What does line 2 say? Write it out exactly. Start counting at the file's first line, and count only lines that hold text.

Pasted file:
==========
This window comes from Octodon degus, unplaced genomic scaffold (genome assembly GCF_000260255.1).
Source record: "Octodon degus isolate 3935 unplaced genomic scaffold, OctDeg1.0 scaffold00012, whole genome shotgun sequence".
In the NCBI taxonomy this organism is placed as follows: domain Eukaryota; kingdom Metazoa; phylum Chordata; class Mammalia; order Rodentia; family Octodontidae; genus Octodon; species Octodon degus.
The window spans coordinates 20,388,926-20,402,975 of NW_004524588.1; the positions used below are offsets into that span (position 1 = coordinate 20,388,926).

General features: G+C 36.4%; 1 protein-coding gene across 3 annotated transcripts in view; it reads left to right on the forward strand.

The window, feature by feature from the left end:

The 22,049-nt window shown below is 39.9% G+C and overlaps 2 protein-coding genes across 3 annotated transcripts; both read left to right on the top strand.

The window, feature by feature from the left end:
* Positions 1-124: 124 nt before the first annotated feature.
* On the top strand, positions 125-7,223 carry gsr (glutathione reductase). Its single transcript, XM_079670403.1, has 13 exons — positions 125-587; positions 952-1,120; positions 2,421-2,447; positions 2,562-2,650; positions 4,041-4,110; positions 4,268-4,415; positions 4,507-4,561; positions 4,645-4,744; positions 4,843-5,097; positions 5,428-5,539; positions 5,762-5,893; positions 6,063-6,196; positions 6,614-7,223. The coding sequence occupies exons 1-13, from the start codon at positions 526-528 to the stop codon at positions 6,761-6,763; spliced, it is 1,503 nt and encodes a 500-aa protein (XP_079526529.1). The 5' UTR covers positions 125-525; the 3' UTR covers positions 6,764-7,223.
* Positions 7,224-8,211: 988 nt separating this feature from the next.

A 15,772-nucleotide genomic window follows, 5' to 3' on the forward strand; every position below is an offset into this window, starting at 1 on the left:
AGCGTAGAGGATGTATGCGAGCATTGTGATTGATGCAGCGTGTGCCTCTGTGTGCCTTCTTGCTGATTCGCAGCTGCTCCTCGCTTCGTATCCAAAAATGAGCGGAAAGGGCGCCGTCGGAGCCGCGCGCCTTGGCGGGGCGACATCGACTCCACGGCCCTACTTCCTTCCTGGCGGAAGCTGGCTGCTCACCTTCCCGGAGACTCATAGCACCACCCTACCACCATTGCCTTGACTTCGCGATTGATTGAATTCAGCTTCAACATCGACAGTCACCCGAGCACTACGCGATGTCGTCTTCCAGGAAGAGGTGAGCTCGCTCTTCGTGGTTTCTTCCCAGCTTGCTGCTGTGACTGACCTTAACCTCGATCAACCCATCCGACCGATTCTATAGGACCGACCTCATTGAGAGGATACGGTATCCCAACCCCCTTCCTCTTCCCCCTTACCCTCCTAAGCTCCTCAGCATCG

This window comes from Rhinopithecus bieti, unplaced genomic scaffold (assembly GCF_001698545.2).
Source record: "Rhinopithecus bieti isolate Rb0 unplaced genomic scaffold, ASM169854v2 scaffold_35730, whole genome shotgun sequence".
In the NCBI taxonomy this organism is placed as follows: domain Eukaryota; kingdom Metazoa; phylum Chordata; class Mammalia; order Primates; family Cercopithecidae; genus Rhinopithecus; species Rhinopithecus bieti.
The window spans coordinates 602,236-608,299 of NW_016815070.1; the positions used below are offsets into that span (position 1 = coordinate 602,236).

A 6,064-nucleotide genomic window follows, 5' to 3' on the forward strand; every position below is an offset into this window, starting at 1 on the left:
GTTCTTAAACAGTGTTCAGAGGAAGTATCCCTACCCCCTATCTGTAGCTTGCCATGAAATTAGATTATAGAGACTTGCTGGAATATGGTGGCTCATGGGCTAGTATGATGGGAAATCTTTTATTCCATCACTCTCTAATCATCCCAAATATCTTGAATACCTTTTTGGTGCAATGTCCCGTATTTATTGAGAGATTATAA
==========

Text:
Source record: "Octodon degus isolate 3935 unplaced genomic scaffold, OctDeg1.0 scaffold00012, whole genome shotgun sequence".